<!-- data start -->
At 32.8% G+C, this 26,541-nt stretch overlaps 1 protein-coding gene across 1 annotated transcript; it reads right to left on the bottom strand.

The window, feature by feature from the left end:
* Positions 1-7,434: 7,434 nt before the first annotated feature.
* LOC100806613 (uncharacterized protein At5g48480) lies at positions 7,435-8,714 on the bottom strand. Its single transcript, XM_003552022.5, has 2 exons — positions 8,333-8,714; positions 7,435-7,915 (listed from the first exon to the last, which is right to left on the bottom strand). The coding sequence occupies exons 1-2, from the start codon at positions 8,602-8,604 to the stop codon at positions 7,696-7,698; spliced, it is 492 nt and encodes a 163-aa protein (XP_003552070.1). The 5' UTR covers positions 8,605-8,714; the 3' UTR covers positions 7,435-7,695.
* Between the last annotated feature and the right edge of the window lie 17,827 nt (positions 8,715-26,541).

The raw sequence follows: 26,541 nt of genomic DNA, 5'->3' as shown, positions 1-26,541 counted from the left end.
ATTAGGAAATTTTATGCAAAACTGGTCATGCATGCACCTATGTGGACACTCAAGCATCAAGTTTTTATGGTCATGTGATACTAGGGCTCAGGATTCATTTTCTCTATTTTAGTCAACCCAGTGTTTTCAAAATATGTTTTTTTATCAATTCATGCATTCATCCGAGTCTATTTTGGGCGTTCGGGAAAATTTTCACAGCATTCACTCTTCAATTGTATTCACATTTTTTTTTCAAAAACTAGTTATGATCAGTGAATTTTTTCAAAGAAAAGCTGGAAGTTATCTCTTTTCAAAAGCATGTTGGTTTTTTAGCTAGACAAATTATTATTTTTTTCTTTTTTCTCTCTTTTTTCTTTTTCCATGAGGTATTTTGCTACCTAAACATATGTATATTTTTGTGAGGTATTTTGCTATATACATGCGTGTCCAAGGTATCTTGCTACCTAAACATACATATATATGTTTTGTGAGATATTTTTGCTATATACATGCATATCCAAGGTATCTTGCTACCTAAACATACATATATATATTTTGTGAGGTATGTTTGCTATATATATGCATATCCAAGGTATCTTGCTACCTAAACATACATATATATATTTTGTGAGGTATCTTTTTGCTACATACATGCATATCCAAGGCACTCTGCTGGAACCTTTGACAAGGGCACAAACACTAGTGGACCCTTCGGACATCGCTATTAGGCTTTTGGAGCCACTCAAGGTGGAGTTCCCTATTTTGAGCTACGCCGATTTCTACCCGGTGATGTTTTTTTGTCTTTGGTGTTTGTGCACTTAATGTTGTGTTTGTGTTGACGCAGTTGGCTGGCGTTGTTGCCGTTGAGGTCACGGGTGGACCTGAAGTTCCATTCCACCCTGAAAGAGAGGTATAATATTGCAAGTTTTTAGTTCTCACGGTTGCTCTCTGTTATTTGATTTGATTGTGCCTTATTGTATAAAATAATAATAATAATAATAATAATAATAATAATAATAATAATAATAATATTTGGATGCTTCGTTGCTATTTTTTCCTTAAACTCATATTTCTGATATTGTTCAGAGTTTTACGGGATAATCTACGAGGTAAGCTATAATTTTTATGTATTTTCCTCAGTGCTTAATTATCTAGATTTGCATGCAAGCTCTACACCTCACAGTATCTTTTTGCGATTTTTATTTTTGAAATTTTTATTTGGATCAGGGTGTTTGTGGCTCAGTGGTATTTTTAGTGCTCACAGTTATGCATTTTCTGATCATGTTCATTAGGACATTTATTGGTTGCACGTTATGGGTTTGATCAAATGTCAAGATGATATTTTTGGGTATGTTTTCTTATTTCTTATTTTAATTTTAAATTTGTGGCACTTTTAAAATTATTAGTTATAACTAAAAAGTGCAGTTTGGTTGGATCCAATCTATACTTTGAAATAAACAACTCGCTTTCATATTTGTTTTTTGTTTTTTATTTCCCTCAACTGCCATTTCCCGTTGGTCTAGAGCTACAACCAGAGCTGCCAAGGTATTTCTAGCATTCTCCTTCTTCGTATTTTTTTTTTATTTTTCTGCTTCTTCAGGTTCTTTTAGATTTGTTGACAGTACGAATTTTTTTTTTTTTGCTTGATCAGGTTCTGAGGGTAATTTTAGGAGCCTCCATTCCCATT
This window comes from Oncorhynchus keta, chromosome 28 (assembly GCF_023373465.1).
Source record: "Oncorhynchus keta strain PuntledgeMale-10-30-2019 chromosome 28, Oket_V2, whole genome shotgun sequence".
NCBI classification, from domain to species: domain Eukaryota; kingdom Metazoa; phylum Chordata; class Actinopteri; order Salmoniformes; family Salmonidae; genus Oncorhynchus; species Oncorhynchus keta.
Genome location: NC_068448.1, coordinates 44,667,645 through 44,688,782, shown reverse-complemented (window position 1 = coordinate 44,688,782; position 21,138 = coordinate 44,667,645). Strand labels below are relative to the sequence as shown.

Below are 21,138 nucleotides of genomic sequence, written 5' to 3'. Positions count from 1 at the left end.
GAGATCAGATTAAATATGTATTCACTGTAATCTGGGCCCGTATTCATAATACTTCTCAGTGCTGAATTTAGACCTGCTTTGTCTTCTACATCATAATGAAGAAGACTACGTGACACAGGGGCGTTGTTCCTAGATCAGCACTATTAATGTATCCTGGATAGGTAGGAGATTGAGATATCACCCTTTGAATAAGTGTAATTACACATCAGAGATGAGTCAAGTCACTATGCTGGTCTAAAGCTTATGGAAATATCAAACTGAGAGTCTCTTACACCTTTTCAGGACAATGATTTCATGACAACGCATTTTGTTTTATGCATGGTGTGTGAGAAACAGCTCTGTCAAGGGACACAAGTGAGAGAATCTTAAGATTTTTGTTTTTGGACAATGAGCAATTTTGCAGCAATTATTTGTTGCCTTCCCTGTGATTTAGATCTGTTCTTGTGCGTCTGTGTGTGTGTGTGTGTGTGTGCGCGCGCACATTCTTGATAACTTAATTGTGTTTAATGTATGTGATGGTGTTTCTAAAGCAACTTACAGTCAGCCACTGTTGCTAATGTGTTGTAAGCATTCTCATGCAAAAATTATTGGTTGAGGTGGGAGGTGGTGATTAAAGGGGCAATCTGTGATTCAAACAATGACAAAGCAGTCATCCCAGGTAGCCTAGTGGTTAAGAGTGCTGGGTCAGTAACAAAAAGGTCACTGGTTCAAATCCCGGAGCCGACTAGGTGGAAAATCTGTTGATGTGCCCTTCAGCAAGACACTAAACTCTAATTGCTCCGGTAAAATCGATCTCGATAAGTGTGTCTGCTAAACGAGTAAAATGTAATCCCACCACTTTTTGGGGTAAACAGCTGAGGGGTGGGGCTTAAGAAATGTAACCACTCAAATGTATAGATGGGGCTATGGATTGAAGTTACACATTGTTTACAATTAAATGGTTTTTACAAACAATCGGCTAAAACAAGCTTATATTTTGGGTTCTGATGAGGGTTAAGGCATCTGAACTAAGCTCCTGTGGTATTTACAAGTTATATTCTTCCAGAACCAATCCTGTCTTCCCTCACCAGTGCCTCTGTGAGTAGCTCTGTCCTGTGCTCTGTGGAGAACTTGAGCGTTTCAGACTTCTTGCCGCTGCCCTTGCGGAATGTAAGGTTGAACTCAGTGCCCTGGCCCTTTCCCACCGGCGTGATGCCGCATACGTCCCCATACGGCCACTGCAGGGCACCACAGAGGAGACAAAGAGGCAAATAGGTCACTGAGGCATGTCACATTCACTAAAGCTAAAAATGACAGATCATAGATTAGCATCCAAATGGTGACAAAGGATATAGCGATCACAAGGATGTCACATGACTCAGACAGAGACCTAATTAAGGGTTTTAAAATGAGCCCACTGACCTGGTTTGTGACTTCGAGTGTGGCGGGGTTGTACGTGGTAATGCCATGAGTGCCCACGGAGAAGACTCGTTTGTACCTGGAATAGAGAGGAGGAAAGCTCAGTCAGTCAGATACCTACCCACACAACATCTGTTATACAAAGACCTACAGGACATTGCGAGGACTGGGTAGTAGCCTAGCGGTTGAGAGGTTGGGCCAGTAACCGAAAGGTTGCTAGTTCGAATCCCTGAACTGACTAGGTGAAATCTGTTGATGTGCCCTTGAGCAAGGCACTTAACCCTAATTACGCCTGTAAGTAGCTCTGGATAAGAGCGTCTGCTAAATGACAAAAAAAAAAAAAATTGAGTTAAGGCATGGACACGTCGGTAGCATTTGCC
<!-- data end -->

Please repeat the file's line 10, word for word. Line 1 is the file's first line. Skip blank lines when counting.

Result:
NCBI classification, from domain to species: domain Eukaryota; kingdom Metazoa; phylum Chordata; class Actinopteri; order Salmoniformes; family Salmonidae; genus Oncorhynchus; species Oncorhynchus keta.